Quick Thoughts

1.  Brooks Booted:  Putting aside the merits of the decision, Scott Brooks’ firing is most relevant to the Thunder for what it likely reveals.  First, Kevin Durant will be a free agent after next season and there is no way the Thunder would have fired him without Durant’s blessing.  It also reveals that Durant may not be totally happy with the Thunder and adding a new coach would be an attempt to placate/keep KD.

It is impossible to say exactly how likely it is that Durant will leave the Thunder after next season or what exactly he wants (is it a better team, a different coach, a larger market, or something else?).  Still, the best way to keep Durant would be for the Thunder to win a title next season.

Can the Thunder find a coach in the open market that would improve their chances over retaining Brooks?  Assuming everyone is healthy next season, there is no reason the Thunder can’t contend.  The 2013-14 Thunder were among the top teams in the NBA.  The question is whether a coach brought in from the outside gives OKC a better shot at winning than Brooks would.  Unless the coach is a proven great coach (Pat Riley, Phil Jackson), adding a new coach is a complete wild card.  In this case, OKC has been talking about bringing in Kevin Ollie or Billy Donovan, coaches who are good in college but have not ever coached in the NBA.  They could be great options but at this point the Thunder are only guessing.

By comparison, Brooks is a known commodity.   While some have criticized Brooks’ failure to have second/third options in playoff games in the past, OKC hasn’t really underachieved during his tenure.  Check his results since the Thunder became a legitimate force in 2010-11:

-2010-11: 55-27, lost in the Conference Finals to Mavericks

-2011-12: 47-19, lost in NBA Finals to Heat

-2012-13: 60-22, lost in second round to Memphis (Westbrook injured knee in the previous series)

-2013-14: 59-23, lost in Conference Finals to Spurs

-2014-15: 45-37, missed playoffs

At the risk of oversimplifying Brooks’ record, it is hard to be too critical.  In the three of the last five seasons, OKC has lost to the eventual NBA champ and, the other two seasons, major injuries killed their chances.  Now, it is possible that the Thunder might’ve beaten some of these great teams with a different coach but nothing here indicates that Brooks is holding the team back.

So, it is likely that, at worst, Brooks is a neutral factor in OKC.  Starting over with a new coach like a college coach is a high risk gamble, particularly from a conservative organization like the Thunder.  All this tells us the Thunder feel that they have no choice but to go for broke or Durant may be gone.  Yes, this is speculation on our part but the inference is quite reasonable.  As for Brooks, he does get a bit of a raw deal but if the choice is between if possibly keeping Durant or not, this is an easy decision.

2.  Intentional Fouling: Another issue that has come up this season is whether intentional fouling of players to put terrible free throw shooters on the line should be outlawed.  The current rule allows a team to foul any player on the court (regardless of whether he is holding the ball) until the final two minutes of the fourth quarter, at which fouling time an intentional foul of a player who does not have the ball allows the offensive team to retain possession after the foul shots.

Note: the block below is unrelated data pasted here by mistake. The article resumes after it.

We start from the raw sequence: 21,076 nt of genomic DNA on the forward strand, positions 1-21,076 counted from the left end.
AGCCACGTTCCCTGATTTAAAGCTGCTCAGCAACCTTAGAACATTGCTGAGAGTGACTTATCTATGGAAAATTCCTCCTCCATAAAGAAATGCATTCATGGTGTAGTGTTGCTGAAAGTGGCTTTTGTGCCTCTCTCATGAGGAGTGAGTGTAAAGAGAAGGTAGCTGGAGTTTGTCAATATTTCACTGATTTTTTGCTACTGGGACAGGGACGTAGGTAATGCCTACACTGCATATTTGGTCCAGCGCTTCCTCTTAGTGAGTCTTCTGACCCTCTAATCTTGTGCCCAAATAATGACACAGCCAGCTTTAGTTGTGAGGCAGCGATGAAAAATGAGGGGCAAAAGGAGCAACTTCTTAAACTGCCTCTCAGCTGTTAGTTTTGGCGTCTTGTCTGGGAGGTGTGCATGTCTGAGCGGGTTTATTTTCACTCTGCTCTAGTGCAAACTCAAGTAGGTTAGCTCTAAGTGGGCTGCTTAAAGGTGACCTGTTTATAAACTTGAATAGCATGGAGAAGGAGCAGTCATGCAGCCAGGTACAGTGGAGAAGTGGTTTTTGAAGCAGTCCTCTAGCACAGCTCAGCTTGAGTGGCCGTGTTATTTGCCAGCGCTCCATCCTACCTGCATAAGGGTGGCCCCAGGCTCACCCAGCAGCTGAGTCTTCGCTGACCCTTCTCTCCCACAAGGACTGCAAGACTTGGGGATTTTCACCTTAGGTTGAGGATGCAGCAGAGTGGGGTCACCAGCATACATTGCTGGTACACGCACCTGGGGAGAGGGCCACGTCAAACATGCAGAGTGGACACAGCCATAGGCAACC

In recently addressing the issue, Adam Silver said he was “on the fence” on the issue of changing the rule, noting that it is a “fascinating” strategy and that many legendary players said that learning to make free throws is “part of the game.”  Silver did recognize that “it doesn’t make for great television.”  That’s a balanced answer but I don’t think there should be any hedging.  The answer is pretty clear to me.  The strategy is so tedious to watch for the fan that it outweighs the counterarguments.  My eureka moment on this issue was watching the Mavs intentionally foul Josh Smith in Game 1 of that playoff series only to have the Rockets immediately foul Rajon Rondo on the other end.  A rule that could lead to an absurd free throw shooting contest would not be watchable and not in the best interests of the NBA.

Yes, players should be strong enough free throw shooters to make fouling them be an untenable strategy.  But the fact is there are a few bad shooters and the hack strategy is tough to watch and breaks the game into a sideshow.  It’s also not as if the NBA doesn’t change rules to benefit the viewer, even if the change can penalize talented players and teams.

The NBA has changed rules frequently to make the game more watchable.  The three second rule exists because it was not scintillating to watch big men post up and not move for 24 seconds.  No one is arguing now that the rule is unfair to defensive players who are not strong enough to stop big offensive players.  Similarly, defensive rules are often altered to make the game more watchable (see, e.g., the “Charles Barkley/Mark Jackson” five-second rule, hand checking rules, and the changing zone defense rules).

Finally, the fact that the intentional foul is outlawed in the last two minutes of a game is really an admission that the strategy is not great for the game.  The obvious solution would be to implement that rule the entire game.  If DeAndre Jordan has the ball in the course of a play, you should feel free to whack him any time. Otherwise, let’s play a game that people actually want to watch.

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